Dr Leslie Nathanson and colleagues prospectively evaluated the limitations of laparoscopic choledochotomy or postoperative endoscopic retrograde cholangiography (ERCP), for patients failing laparoscopic trans-cystic clearance.
The researchers also assessed whether these patients should have laparoscopic choledochotomy or postoperative ERCP.
Clinical management of bile duct stones found at laparoscopic cholecystectomy in the last decade has focused on pre-cholecystectomy detection with ERCP clearance in those with suspected stones.
This clinical algorithm successfully clears the stones in most patients, but no stones are found in 20% to 60% of patients.
Rare unpredictably severe ERCP morbidity can result in this group.
The researchers' reported of their initial experience with 300 consecutive patients with fluoroscopic cholangiography and intraoperative clearance.
The team demonstrated that, for the pattern of stone disease seen, 66% of patients' bile duct stones can be cleared via the cystic duct with reduction in morbidity vs 33% requiring choledochotomy or ERCP.
The team intraoperatively randomized patients across 7 metropolitan hospitals after failed trans-cystic duct clearance to either laparoscopic choledochotomy or postoperative ERCP.
The exclusion criteria included ERCP prior to referral for cholecystectomy, and severe cholangitis or pancreatitis requiring immediate ERCP drainage.
Other exclusion criteria were common bile ducts with a diameter of less than 7 mm, or if bilio-enteric drainage was required in addition to stone clearance.
|Total operative time was 11 minutes longer in the choledochotomy group, with slightly shorter hospital stay |
|Annals of Surgery|
The team used drain decompression of the cleared bile ducts in the presence of cholangitis.
An edematous ampulla was used by the researchers due to instrumentation or stone impaction and technical difficulties from local inflammation and fibrosis.
The ERCP occurred prior to discharge from hospital, and mechanical or extracorporeal shockwave lithotripsy was available.
The team reported that sphincter balloon dilation as an alternative to sphincterotomy to allow stone extraction was not used.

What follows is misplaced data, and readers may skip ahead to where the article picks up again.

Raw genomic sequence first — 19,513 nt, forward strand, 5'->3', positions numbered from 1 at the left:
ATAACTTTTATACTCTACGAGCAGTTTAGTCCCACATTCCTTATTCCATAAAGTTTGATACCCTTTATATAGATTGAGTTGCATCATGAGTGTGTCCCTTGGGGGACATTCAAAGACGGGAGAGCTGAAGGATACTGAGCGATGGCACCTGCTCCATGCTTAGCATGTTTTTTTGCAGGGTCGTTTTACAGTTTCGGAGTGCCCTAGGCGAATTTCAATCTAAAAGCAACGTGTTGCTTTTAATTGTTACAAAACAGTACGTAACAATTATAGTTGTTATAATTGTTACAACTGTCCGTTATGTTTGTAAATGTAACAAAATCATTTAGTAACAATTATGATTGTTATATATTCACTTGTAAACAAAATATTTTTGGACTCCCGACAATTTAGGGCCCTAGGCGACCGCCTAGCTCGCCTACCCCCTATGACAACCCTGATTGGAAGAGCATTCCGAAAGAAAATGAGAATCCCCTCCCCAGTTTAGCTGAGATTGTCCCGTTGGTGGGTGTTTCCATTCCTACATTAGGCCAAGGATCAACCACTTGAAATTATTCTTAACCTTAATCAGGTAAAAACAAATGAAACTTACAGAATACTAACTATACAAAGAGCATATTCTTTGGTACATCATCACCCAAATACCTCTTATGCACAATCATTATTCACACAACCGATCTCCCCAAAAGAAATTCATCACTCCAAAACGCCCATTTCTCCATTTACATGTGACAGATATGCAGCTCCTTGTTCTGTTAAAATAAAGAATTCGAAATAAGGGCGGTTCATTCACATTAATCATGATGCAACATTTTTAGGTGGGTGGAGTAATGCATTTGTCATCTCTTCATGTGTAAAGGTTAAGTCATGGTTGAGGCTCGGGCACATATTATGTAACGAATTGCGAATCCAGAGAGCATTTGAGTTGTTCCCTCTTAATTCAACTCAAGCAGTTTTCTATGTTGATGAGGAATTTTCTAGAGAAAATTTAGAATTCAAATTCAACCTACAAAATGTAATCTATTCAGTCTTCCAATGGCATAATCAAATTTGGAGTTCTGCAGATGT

Major endpoints for the trial were operative time, morbidity, retained stone rate, reoperation rate, and hospital stay.
The team noted that from 1998 to 2003, 372 patients with bile duct stones had successful trans-cystic duct clearance of stones in 286, leaving 86 patients randomized into the trial.
The researchers found that total operative time was 11 minutes longer in the choledochotomy group, with slightly shorter hospital stay of 6 days versus 8 days.
Bile leak occurred in 15% of those having choledochotomy with similar rates of pancreatitis between the groups of 7% vs 9%.
Other results that were similar between the groups included retained stones at 2% vs 4%, reoperation both at 7%, and overall morbidity of 17% vs 13%.
Dr Nathanson concludes, “These data suggest that the majority of secondary bile duct stones can be diagnosed at the time of cholecystectomy and cleared trans-cystically, with those failing having either choledochotomy or postoperative ERCP.”
“However, because of the small trial size, a significant chance exists that small differences in outcome may exist.”
“We would avoid choledochotomy in ducts less than 7 mm measured at the time of operative cholangiogram and severely inflamed friable tissues leading to a difficult dissection.”
“We would advocate choledochotomy as a good choice for patients after Billroth 11 gastrectomy, failed ERCP access, or where long delays would occur for patient transfer to other locations for the ERCP.”